Elections

« Back to list of all 8 questions for this election

Question 1 - we asked:

Cambridge Cycling Campaign has created a guide to cycling best-practice called Making Space For Cycling, endorsed by all national cycling organisations. Do you fully support this guide, and if so, what one principle in it do you think could most effectively be applied in your ward?

We asked this question:

4 of the 6 candidates (67%) who were asked this question responded as below.

Those candidate(s) which were elected are highlighted.

Rupert READ
(Green Party)

Yes, I fully endorse Making Space for Cycling: [see http://cambridge.greenparty.org.uk/assets/files/localparties/cambridge/Transport_Greenprint.pdf ]. It says exactly the right thing about infrastructure - namely that protected space, separate from both motor vehicles and pedestrians, is needed, if we are to see a mass cycling culture emerge in the U.K.

The fact that such a guide has only come about because of the efforts of a voluntary group like Cambridge Cycling Campaign speaks volumes about the national government's lack of interest in cycling.

Proper design guidance is needed so that Local Authorities build high-quality infrastructure, involving reallocation of roadspace from motor vehicles. Current guidance is simply not fit for purpose at all. New engineering guidance should effectively copy existing Dutch guidance, rather than trying to reinvent the wheel.

Design standards are one of the two key things that national government needs to get in place urgently - the other being consistent funding.

Daniel ZEICHNER
(Labour Party)

I fully support the Making Space For Cycling campaign, and am determined to lead an ambitious effort to expand the use of cycling both here in Cambridge and across the UK.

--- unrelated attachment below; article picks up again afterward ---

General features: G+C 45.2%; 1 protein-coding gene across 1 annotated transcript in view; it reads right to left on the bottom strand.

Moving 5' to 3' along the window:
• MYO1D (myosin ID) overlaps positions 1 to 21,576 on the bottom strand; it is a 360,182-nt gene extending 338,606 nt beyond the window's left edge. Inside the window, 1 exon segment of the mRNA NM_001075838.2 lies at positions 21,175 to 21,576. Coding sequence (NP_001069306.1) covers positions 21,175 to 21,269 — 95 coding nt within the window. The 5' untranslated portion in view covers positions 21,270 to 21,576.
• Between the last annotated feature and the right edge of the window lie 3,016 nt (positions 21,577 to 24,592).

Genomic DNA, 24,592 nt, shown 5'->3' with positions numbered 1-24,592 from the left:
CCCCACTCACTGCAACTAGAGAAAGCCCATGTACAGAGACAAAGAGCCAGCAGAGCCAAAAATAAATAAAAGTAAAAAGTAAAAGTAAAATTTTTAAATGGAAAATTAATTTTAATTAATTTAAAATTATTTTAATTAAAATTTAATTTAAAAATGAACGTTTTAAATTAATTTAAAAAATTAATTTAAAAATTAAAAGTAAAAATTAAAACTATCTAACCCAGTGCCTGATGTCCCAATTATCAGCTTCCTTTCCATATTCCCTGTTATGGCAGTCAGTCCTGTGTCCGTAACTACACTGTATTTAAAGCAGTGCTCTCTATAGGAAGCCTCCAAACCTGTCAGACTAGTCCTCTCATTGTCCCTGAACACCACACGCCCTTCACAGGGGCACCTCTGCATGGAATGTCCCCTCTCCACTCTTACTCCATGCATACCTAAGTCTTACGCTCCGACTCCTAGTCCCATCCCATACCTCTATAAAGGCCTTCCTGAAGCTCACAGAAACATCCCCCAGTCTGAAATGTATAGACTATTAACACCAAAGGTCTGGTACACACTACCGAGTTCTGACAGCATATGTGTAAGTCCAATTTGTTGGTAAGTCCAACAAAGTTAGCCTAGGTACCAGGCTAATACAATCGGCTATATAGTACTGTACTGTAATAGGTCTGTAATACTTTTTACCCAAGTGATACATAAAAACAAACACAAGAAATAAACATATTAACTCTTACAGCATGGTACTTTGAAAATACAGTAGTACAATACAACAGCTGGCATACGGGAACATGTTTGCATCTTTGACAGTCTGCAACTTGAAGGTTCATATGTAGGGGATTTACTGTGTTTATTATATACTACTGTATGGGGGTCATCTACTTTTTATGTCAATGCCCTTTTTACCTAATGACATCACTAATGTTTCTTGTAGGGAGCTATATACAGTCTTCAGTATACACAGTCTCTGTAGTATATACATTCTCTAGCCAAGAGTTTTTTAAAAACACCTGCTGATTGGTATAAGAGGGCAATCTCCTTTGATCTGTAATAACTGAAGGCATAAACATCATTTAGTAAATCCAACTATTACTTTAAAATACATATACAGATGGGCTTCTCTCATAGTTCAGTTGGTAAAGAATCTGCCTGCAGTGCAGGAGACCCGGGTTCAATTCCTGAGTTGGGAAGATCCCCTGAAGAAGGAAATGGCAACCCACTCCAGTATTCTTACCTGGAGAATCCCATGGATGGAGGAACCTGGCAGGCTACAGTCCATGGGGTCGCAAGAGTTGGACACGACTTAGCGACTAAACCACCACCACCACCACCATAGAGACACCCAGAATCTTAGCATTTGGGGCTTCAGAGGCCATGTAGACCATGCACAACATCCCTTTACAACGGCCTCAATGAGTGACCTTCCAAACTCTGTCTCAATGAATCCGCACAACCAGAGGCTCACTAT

In a city as old as Cambridge it is more clear than most that our planning laws need updating. I strongly support the Design Principles in the campaign, and am delighted that a Labour Government will finally make the changes needed by ensuring cyclists are consulted during the design stage of all major infrastructure projects. As our city continues to grow, this will have an enormous impact on the provision, safety and use of cycling across the city.

Julian Leon HUPPERT
(Liberal Democrat)

I do fully support this guide, and indeed am quoted in it as saying ‘There are huge benefits to individuals and to society if we promote cycling and walking. It has health benefits, reduces congestion, and makes streets more human. This excellent guide shows us how to do it’ – I still agree completely!

It is hard to pick out just one principle that applies; for cycling to be more successful, and for our city to be a better place for people to be, we need to implement all of it. That’s why the Get Britain Cycling inquiry, which I led as co-chair of the All-Party Cycling Group, produced 18 recommendations, all of which are needed. You can read that full document at https://allpartycycling.files.wordpress.com/2013/04/get-britain-cycling1.pdf

If I hard to pick up one overarching principle from Making Space for Cycling, I would pick the first one – making sure there is proper space. I’m really pleased we are implementing Dutch/Danish style segregated cycle facilities here in Cambridge, and hope we will see more of those. On major routes, keeping bikes separate from both pedestrians and motor vehicles has to be the right way forwards.

Keith Alexander GARRETT
(Removing the politicians)

Rebooting Democracy is about removing the politicians from the equation. The country would decide where it wants to go and we would use citizen panels creating evidence based policy to put this in place. This removes the local parade of candidates vying for votes giving away promises for things they seem popular rather than what is best.

In this case there would need to be an overall plan for transport for the country. The panels would talk to experts in all fields, representatives from different types of communities. It would need to take into account strategies that the country has decided open (like, do we want to go carbon neutral?). The overall plan would be put in place by national and local government (which is what they are there for, not trying to get re-elected all the time).

Without this overall direction we will continue to have 650 MPs all trying to fight their corner in an arena that stifles debate and sticks to party ideologies rather than evidence.

Camcycle is a non-partisan body. All candidates are given an equal opportunity to submit their views. Information published by Camcycle (Cambridge Cycling Campaign), The Bike Depot, 140 Cowley Road, Cambridge, CB4 0DL.